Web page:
I've been stuck on this proof for a while. H being normal in G

1. Nov 21, 2014

CoachBryan

• Member warned about posting homework questions in non-homework forum sections
Let H subgroup in G. Prove H is normal in G iff for all g in G and for all h in H, there exists an h1 and h2 in H such that hg=gh1 and gh=h2g.

Completely lost on this. All I know for normal is that gH=Hg. Where else do I go from here? Help a brother out! Thanks :)

2. Nov 21, 2014

mathwonk

try writing out what gH = Hg means in terms of elements of H.

3. Nov 21, 2014

CoachBryan

So {ge, gh1, gh2,..., ghk}
{eg, h1g, h2g,..., hkg}

Right?

Looking at that, I am still not making a connection. :/

4. Nov 21, 2014

Stephen Tashi

One can try to prove things in a "slick" way or try to prove them in a knock-down-drag-out way. A slick proof usually depends on using theorems previously given in the course materials. A knock-down-drag-out-way is usually needed when the purpose of the problem is to give the student a workout in basic definitions.

This following is about how to start a knock-down-drag-out proof:

The statement to be proven has the form "H is normal in G if and only if ...some other stuff". So you must prove both:
"If H is normal in G then...the other stuff" and "If the other stuff...then H is normal in G".

A common way to prove statements of the form "If A then B" is to assume A is true and show B is true.

To tackle "If H is normal in G then ...the other stuff", you can begin by saying "Assume H is normal in G." (You said that "H is normal in G" means gH = Hg. I think you meant to say it means "for each elment g,in G, gH = Hg". )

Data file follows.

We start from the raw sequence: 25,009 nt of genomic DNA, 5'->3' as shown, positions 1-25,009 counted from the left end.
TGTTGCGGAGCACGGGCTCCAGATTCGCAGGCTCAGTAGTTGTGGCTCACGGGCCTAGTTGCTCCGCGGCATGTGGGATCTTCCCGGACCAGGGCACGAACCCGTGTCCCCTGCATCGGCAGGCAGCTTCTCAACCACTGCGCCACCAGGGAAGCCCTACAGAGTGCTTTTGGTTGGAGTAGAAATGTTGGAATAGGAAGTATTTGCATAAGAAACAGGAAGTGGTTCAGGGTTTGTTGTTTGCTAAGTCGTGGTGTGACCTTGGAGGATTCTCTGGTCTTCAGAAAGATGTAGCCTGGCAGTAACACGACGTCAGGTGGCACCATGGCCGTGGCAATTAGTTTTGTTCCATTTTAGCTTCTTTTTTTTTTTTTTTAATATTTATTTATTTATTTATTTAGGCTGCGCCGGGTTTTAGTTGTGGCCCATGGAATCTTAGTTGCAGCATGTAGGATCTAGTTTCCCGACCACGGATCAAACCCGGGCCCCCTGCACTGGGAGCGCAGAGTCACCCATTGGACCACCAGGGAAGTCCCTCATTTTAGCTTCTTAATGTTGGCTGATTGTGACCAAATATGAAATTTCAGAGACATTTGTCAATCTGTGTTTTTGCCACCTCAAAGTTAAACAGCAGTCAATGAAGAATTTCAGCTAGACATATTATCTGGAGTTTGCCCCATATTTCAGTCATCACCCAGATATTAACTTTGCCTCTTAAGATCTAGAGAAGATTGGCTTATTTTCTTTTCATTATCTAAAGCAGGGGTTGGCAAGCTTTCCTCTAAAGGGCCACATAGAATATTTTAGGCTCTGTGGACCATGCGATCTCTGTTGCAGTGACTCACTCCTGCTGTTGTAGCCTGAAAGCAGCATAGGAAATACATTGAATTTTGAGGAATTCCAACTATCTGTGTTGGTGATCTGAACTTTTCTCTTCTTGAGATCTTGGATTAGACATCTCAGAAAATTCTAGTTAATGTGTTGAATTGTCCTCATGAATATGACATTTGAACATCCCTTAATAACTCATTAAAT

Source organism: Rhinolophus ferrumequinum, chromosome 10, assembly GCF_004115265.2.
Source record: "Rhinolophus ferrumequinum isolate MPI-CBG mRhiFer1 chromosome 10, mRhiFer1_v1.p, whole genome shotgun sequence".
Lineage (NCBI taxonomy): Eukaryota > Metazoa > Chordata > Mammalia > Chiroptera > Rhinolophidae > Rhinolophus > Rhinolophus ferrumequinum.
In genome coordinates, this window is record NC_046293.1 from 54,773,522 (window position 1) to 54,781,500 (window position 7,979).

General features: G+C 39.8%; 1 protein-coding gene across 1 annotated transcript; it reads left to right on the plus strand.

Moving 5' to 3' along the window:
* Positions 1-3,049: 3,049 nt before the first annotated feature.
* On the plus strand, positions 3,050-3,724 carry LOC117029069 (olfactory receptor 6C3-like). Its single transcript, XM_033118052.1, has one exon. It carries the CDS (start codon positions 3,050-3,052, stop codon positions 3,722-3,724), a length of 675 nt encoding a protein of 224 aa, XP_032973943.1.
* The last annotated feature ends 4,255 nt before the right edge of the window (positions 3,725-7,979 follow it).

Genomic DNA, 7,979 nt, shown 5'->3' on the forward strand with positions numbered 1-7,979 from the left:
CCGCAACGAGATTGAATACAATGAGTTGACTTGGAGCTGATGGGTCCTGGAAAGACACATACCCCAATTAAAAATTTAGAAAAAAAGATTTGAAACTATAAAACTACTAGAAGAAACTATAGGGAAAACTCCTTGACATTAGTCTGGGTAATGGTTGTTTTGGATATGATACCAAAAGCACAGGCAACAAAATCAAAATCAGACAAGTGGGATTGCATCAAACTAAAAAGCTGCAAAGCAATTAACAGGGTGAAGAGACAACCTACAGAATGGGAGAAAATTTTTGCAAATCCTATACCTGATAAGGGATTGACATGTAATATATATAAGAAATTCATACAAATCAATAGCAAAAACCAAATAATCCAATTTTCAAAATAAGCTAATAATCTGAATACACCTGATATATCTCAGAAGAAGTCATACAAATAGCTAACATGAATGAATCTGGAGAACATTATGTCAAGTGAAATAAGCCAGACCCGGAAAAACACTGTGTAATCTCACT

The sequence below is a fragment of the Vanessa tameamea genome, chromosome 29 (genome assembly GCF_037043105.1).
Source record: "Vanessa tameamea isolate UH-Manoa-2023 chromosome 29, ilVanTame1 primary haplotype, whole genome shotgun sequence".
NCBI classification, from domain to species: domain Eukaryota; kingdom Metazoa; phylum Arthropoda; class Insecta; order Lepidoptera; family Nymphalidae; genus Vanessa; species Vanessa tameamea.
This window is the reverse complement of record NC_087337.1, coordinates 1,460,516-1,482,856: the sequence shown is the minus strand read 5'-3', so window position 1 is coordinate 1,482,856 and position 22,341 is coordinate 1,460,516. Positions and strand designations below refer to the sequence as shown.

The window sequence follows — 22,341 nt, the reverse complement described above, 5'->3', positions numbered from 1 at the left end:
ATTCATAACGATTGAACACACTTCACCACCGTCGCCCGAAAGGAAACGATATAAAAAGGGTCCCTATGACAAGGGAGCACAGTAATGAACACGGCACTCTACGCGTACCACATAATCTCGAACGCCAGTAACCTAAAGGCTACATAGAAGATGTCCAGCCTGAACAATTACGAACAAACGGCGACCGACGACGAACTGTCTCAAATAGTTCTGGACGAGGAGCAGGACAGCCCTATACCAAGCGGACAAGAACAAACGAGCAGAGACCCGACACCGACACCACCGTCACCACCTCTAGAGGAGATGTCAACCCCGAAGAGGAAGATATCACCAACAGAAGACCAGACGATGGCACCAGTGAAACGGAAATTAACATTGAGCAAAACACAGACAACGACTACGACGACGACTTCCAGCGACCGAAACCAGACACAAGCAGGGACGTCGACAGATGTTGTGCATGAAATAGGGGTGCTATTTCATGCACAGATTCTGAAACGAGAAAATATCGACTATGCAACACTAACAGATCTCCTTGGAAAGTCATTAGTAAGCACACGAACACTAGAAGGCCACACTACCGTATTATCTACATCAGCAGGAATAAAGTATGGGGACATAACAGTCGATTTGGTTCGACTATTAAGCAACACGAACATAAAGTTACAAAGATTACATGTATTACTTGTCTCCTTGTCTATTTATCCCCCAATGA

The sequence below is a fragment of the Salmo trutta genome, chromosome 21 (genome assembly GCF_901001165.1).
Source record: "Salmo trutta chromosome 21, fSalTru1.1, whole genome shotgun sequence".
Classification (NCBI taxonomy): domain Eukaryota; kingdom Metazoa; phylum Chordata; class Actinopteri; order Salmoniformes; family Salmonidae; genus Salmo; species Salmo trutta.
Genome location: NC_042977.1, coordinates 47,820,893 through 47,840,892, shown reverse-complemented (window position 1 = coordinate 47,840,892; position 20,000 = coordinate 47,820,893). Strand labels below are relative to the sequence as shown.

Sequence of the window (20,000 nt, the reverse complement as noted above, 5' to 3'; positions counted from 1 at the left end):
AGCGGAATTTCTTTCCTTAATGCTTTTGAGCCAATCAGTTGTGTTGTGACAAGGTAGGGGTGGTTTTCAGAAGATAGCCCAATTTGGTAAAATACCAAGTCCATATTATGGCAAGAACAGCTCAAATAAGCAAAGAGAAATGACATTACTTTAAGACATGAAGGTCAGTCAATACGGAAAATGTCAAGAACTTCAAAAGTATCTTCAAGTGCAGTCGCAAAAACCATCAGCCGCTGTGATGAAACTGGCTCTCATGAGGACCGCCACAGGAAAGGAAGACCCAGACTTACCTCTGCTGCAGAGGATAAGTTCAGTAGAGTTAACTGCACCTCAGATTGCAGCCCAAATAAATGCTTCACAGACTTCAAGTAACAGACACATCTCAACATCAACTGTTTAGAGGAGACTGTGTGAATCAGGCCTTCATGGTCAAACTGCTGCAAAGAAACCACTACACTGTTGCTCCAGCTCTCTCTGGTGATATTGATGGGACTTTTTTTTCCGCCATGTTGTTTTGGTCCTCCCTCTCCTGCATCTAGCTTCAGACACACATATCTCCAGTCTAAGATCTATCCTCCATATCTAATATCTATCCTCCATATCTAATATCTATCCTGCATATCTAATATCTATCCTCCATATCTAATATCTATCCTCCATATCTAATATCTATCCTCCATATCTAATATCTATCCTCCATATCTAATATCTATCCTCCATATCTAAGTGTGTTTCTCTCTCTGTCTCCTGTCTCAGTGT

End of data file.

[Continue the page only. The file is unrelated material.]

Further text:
The other stuff has the form "for each.... there exists....". A common way to prove a "for each...." statement is to invent a variable that represents a "specific example, but one with no special properties". (logicians calls this method "universal generalization".) So you can say "Let g be an arbitrary element of G and let h be an arbitrary element of H".

Half of what you must prove is "there exists an element h1 of H such that hg = gh1". This is where we go from pure logic to mathematics. You need to use the fact that the definition of "H is normal in G" implies that Hg = gH for the particular g we are considering. For the particular h we are considering hg is an element of Hg (by definition of the set Hg) The equality of the sets Hg and gH implies that hg is also an element of gH. Since hg is an element of gH, it must be expressible as g(h0) for some element h0 in H. (i.e. "there exists an element h0 of H such that hg = gh0 ") So we have hg = gh0. But if you give h0 the name "h1" in your writing, you have proven hg = gh1, so do that..

Does that get you started?

In many math courses you aren't expected to say what principles of logic your are using, you just use them and expect the reader to accept the techniques. So your writing probably doesn't have to be a wordy as the above. It does have to explain when you use a definition or theorem.

5. Nov 21, 2014

Fredrik

Staff Emeritus
You want to prove that the following statements are equivalent:

(a) gH=Hg.
(b) For all $g\in G$ and all $h\in H$, there exist $h_1,h_2\in H$ such that $hg=gh_1$ and $gh=h_2g$.

You can prove the equivalence $(a)\Leftrightarrow(b)$ by proving the two implications $(a)\Rightarrow (b)$ and $(b)\Rightarrow (a)$.

$(a)\Rightarrow (b):$ Let $g\in G$ be arbitrary. Let $x\in gH$ be arbitrary. (Now what does (a) tell you that can you say about x?)

$(b)\Rightarrow(a):$ Let $g\in G$ be arbitrary. Let $x\in gH$ be arbitrary. (Now what does (b) tell you that you can you say about x?)

Last edited: Nov 21, 2014